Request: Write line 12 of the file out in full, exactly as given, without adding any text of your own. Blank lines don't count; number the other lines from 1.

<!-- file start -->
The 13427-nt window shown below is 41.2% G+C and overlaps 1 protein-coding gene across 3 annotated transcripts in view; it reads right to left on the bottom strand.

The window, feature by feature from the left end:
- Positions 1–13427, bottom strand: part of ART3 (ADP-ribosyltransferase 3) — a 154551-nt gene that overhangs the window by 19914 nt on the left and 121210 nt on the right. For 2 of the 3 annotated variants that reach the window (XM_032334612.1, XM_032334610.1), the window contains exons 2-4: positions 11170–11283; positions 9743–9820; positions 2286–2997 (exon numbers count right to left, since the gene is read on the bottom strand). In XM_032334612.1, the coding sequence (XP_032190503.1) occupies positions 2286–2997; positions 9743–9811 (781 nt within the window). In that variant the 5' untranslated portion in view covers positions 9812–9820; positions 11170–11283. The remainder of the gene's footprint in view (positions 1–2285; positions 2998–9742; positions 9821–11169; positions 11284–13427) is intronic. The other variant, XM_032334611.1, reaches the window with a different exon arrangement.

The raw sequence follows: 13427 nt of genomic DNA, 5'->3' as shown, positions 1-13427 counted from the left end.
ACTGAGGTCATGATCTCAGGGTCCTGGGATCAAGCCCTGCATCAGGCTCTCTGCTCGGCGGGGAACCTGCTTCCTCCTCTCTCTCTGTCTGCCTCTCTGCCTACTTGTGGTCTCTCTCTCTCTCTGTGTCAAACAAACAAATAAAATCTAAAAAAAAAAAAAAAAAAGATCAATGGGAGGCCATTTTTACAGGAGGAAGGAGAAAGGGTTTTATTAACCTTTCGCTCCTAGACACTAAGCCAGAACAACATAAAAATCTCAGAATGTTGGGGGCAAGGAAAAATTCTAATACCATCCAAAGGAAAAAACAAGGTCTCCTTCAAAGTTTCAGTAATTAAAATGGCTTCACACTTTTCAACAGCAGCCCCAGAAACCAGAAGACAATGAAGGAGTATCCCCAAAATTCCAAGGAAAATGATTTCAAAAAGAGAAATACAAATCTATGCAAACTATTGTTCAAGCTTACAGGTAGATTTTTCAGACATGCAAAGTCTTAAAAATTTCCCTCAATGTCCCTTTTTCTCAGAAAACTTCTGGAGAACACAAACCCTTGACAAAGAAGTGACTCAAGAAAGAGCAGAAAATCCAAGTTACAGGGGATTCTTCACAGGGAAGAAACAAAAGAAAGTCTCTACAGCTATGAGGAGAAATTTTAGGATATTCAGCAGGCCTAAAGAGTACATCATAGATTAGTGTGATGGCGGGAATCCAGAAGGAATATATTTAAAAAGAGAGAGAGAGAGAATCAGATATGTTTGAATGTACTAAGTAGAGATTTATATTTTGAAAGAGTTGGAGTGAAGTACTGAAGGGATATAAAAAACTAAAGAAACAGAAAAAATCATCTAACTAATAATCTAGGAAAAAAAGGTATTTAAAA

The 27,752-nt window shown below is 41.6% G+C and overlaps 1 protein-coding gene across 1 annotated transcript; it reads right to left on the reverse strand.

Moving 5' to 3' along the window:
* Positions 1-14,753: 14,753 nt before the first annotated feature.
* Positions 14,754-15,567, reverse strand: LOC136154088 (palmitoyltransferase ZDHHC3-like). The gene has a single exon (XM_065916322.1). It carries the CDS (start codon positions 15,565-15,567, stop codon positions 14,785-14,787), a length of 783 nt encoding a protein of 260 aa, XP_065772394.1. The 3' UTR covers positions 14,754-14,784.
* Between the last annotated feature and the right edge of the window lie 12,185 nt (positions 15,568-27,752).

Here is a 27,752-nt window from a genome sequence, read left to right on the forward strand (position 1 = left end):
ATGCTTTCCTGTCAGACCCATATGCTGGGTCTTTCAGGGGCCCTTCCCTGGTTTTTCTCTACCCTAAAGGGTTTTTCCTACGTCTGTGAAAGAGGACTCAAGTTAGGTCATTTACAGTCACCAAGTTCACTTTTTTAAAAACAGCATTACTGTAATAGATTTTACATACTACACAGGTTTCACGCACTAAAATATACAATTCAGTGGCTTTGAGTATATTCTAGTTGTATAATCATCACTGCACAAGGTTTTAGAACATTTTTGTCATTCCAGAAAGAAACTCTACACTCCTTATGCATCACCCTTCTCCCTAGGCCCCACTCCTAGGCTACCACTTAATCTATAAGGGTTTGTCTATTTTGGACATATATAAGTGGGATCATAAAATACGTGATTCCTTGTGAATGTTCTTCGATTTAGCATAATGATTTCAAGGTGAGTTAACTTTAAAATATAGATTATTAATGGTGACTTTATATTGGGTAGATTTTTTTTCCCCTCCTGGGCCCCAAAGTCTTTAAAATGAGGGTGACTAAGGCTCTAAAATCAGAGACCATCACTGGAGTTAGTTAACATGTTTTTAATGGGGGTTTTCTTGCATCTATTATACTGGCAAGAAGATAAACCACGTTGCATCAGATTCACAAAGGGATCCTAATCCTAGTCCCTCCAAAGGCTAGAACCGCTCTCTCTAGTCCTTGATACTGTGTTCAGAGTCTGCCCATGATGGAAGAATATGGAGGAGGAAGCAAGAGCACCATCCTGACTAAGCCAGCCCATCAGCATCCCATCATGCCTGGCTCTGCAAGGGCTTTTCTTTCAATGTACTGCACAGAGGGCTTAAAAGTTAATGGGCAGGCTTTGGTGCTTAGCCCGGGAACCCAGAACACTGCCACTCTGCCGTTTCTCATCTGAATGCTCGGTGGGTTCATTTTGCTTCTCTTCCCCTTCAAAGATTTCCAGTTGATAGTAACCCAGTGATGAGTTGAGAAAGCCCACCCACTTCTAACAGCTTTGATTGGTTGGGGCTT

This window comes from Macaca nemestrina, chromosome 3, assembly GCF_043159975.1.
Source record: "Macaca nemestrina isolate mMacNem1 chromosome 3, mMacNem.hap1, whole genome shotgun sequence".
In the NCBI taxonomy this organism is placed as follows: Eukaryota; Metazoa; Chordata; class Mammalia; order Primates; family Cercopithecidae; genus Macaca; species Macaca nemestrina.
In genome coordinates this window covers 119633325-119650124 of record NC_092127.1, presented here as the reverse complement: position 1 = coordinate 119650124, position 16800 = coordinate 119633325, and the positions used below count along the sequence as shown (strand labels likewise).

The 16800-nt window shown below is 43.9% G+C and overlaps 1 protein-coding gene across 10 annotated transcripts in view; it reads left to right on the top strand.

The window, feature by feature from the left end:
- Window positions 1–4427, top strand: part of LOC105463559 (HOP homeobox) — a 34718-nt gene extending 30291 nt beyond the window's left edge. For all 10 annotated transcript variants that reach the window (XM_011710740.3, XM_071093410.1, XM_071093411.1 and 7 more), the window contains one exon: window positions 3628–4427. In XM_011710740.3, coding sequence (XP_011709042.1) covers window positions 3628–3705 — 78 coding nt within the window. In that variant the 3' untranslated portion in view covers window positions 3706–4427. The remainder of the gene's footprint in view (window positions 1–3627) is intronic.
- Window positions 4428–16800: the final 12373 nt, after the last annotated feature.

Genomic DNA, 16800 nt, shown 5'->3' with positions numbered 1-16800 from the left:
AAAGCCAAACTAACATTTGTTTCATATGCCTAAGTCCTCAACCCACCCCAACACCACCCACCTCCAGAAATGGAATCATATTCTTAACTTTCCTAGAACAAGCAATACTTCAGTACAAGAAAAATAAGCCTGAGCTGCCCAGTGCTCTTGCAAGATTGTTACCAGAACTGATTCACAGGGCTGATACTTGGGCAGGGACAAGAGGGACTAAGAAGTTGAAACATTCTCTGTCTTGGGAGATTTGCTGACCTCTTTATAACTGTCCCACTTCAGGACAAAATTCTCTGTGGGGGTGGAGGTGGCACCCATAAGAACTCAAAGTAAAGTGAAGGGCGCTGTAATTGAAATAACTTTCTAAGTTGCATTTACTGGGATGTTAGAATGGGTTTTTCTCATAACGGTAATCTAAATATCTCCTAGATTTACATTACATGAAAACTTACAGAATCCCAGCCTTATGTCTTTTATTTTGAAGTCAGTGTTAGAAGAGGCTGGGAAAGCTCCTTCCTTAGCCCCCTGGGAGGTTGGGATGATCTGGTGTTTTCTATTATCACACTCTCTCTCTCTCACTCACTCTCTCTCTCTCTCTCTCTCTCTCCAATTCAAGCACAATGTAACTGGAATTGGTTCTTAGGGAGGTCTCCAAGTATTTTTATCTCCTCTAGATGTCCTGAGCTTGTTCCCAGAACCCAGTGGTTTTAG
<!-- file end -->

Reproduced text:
ATGCTTTCCTGTCAGACCCATATGCTGGGTCTTTCAGGGGCCCTTCCCTGGTTTTTCTCTACCCTAAAGGGTTTTTCCTACGTCTGTGAAAGAGGACTCAAGTTAGGTCATTTACAGTCACCAAGTTCACTTTTTTAAAAACAGCATTACTGTAATAGATTTTACATACTACACAGGTTTCACGCACTAAAATATACAATTCAGTGGCTTTGAGTATATTCTAGTTGTATAATCATCACTGCACAAGGTTTTAGAACATTTTTGTCATTCCAGAAAGAAACTCTACACTCCTTATGCATCACCCTTCTCCCTAGGCCCCACTCCTAGGCTACCACTTAATCTATAAGGGTTTGTCTATTTTGGACATATATAAGTGGGATCATAAAATACGTGATTCCTTGTGAATGTTCTTCGATTTAGCATAATGATTTCAAGGTGAGTTAACTTTAAAATATAGATTATTAATGGTGACTTTATATTGGGTAGATTTTTTTTCCCCTCCTGGGCCCCAAAGTCTTTAAAATGAGGGTGACTAAGGCTCTAAAATCAGAGACCATCACTGGAGTTAGTTAACATGTTTTTAATGGGGGTTTTCTTGCATCTATTATACTGGCAAGAAGATAAACCACGTTGCATCAGATTCACAAAGGGATCCTAATCCTAGTCCCTCCAAAGGCTAGAACCGCTCTCTCTAGTCCTTGATACTGTGTTCAGAGTCTGCCCATGATGGAAGAATATGGAGGAGGAAGCAAGAGCACCATCCTGACTAAGCCAGCCCATCAGCATCCCATCATGCCTGGCTCTGCAAGGGCTTTTCTTTCAATGTACTGCACAGAGGGCTTAAAAGTTAATGGGCAGGCTTTGGTGCTTAGCCCGGGAACCCAGAACACTGCCACTCTGCCGTTTCTCATCTGAATGCTCGGTGGGTTCATTTTGCTTCTCTTCCCCTTCAAAGATTTCCAGTTGATAGTAACCCAGTGATGAGTTGAGAAAGCCCACCCACTTCTAACAGCTTTGATTGGTTGGGGCTT